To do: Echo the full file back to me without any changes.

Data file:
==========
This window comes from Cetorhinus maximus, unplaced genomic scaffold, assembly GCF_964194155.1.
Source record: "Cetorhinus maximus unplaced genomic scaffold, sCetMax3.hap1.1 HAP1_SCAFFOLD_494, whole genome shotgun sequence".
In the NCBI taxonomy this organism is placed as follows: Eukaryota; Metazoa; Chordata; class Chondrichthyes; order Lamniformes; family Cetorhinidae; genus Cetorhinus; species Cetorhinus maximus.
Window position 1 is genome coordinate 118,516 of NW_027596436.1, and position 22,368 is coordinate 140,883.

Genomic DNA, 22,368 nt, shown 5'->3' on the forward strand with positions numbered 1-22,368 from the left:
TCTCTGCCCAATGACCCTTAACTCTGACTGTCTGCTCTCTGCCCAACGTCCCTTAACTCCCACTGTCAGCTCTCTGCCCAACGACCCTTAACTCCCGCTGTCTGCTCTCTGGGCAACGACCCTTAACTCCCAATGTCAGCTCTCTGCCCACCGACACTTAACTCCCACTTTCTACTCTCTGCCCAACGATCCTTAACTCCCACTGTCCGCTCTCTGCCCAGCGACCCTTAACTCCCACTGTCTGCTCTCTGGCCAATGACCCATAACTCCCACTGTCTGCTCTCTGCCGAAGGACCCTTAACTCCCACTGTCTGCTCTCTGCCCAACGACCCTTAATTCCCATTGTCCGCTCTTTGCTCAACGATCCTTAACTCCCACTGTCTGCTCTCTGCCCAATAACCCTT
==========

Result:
This window comes from Cetorhinus maximus, unplaced genomic scaffold, assembly GCF_964194155.1.
Source record: "Cetorhinus maximus unplaced genomic scaffold, sCetMax3.hap1.1 HAP1_SCAFFOLD_494, whole genome shotgun sequence".
In the NCBI taxonomy this organism is placed as follows: Eukaryota; Metazoa; Chordata; class Chondrichthyes; order Lamniformes; family Cetorhinidae; genus Cetorhinus; species Cetorhinus maximus.
Window position 1 is genome coordinate 118,516 of NW_027596436.1, and position 22,368 is coordinate 140,883.

Genomic DNA, 22,368 nt, shown 5'->3' on the forward strand with positions numbered 1-22,368 from the left:
TCTCTGCCCAATGACCCTTAACTCTGACTGTCTGCTCTCTGCCCAACGTCCCTTAACTCCCACTGTCAGCTCTCTGCCCAACGACCCTTAACTCCCGCTGTCTGCTCTCTGGGCAACGACCCTTAACTCCCAATGTCAGCTCTCTGCCCACCGACACTTAACTCCCACTTTCTACTCTCTGCCCAACGATCCTTAACTCCCACTGTCCGCTCTCTGCCCAGCGACCCTTAACTCCCACTGTCTGCTCTCTGGCCAATGACCCATAACTCCCACTGTCTGCTCTCTGCCGAAGGACCCTTAACTCCCACTGTCTGCTCTCTGCCCAACGACCCTTAATTCCCATTGTCCGCTCTTTGCTCAACGATCCTTAACTCCCACTGTCTGCTCTCTGCCCAATAACCCTT